http://eprints.bournemouth.ac.uk/1188/

Journal: British Medical Journal

Volume: 328

Issue: 7450

Pages: 1237-1239

ISSN: 0959-8146

Objective: To determine if a school based educational programme aimed at reducing consumption of carbonated drinks can prevent excessive weight gain in children. Design: Cluster randomised controlled trial. Setting: Six primary schools in south west England. Participants: 644 children aged 7-11 years. Intervention: Focused educational programme on nutrition over one school year. Main outcome measures: Drink consumption and number of overweight and obese children. Results: Consumption of carbonated drinks over three days decreased by 0.6 glasses (average glass size 250 ml) in the intervention group but increased by 0.2 glasses in the control group (mean difference 0.7, 95% confidence interval 0.1 to 1.3). At 12 months the percentage of overweight and obese children increased in the control group by 7.6%, compared with a decrease in the intervention group of 0.2% (mean difference 7.7%, 2.2% to 13.1%). Conclusion: A targeted, school based education programme produced a modest reduction in the number of carbonated drinks consumed, which was associated with a reduction in the number of overweight and obese children.

This data was imported from Web of Science (Lite):

Authors: James, J., Thomas, P., Cavan, D. and Kerr, D.

http://eprints.bournemouth.ac.uk/1188/

Journal: BMJ-BRITISH MEDICAL JOURNAL

Volume: 328

Issue: 7450

Pages: 1237-1239

ISSN: 1756-1833

DOI: 10.1136/bmj.38077.458438.EE

This data was imported from Europe PubMed Central:

Authors: James, J., Thomas, P., Cavan, D. and Kerr, D.

http://eprints.bournemouth.ac.uk/1188/

Journal: BMJ (Clinical research ed.)

Volume: 328

Issue: 7450

Pages: 1237

eISSN: 1756-1833

ISSN: 0959-8138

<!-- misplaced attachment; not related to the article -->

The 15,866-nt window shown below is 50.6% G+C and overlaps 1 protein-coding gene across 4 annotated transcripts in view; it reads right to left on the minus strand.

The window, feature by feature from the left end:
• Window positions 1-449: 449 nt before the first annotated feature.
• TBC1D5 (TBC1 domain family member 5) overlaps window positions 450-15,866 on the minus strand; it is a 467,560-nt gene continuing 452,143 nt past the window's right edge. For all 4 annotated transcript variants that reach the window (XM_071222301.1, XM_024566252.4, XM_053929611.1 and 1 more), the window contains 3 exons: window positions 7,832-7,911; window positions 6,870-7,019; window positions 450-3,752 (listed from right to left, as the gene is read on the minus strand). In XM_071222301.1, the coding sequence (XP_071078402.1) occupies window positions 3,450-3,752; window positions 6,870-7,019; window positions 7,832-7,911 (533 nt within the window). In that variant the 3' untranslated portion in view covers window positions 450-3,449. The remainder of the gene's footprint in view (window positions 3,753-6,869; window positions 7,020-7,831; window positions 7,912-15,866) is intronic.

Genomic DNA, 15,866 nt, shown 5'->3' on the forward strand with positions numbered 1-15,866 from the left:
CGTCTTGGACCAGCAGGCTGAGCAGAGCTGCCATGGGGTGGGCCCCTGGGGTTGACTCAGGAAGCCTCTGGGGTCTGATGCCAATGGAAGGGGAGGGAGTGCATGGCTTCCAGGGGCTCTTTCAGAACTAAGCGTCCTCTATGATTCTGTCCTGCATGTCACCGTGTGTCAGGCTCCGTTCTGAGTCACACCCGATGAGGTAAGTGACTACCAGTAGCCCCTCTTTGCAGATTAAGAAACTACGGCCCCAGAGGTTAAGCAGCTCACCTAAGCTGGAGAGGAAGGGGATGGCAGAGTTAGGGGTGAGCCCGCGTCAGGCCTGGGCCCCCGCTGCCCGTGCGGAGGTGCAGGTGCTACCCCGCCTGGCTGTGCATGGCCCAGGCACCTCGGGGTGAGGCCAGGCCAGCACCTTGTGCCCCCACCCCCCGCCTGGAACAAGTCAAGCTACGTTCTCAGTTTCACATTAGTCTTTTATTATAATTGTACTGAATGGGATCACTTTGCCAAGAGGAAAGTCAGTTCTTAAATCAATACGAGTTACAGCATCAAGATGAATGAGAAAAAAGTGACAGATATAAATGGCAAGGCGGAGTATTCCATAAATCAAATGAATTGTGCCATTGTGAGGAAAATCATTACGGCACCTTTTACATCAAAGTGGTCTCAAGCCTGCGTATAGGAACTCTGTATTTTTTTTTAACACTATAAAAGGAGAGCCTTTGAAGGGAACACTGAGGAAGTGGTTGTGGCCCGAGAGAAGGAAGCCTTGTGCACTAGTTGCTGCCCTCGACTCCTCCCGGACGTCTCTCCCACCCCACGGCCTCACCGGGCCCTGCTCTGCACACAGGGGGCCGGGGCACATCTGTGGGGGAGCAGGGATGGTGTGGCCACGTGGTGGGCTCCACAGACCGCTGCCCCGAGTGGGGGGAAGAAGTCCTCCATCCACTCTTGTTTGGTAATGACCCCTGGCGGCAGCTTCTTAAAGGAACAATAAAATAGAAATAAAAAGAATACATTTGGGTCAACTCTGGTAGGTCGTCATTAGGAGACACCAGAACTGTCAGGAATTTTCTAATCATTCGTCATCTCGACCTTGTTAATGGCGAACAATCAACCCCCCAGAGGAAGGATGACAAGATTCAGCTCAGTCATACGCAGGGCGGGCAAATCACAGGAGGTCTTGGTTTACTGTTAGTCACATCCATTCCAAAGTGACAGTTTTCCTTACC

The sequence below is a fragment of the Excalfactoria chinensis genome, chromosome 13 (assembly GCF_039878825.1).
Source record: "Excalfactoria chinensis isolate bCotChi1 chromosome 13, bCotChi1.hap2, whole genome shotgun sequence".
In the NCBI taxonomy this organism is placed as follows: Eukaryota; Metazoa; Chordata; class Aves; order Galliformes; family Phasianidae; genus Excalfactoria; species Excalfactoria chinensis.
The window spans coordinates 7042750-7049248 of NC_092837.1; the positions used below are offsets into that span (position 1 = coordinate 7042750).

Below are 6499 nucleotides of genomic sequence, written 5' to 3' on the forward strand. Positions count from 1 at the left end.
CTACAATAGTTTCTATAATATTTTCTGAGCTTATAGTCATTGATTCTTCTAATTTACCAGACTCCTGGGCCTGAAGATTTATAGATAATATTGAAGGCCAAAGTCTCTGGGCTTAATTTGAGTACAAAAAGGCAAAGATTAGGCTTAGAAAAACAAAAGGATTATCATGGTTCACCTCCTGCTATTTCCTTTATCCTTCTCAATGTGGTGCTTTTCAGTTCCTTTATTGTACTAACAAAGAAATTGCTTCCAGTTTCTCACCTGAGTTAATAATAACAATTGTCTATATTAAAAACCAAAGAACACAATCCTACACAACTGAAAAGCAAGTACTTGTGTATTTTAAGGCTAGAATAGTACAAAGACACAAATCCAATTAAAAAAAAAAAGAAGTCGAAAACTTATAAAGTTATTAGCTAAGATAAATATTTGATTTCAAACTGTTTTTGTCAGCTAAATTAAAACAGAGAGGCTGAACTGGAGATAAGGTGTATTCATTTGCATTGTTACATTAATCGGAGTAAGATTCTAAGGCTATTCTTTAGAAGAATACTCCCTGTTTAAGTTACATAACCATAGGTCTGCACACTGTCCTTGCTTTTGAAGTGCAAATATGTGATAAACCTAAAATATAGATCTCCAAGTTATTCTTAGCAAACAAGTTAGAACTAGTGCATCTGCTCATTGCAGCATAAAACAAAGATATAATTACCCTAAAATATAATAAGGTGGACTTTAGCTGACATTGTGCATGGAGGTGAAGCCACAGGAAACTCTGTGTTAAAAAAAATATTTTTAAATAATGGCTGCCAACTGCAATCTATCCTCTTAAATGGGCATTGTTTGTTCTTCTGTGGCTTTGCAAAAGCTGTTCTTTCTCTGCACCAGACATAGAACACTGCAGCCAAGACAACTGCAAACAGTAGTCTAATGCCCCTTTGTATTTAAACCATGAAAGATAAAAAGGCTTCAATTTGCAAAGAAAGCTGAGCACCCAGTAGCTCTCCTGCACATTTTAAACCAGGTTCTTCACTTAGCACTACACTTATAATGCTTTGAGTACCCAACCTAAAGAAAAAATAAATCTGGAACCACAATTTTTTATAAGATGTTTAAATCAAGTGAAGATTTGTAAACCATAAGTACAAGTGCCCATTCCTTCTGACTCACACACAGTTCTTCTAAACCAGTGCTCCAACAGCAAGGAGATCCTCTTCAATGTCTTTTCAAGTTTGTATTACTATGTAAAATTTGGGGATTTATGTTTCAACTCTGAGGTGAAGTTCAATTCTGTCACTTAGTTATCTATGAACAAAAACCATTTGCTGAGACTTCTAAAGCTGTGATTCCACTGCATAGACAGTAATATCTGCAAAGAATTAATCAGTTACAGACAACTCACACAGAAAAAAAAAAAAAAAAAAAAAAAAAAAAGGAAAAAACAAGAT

OBJECTIVE: To determine if a school based educational programme aimed at reducing consumption of carbonated drinks can prevent excessive weight gain in children. DESIGN: Cluster randomised controlled trial. SETTING: Six primary schools in southwest England. PARTICIPANTS: 644 children aged 7-11 years. INTERVENTION: Focused educational programme on nutrition over one school year. MAIN OUTCOME MEASURES: Drink consumption and number of overweight and obese children. RESULTS: Consumption of carbonated drinks over three days decreased by 0.6 glasses (average glass size 250 ml) in the intervention group but increased by 0.2 glasses in the control group (mean difference 0.7, 95% confidence interval 0.1 to 1.3). At 12 months the percentage of overweight and obese children increased in the control group by 7.5%, compared with a decrease in the intervention group of 0.2% (mean difference 7.7%, 2.2% to 13.1%). CONCLUSION: A targeted, school based education programme produced a modest reduction in the number of carbonated drinks consumed, which was associated with a reduction in the number of overweight and obese children.

The data on this page was last updated at 19:59 on June 9, 2020.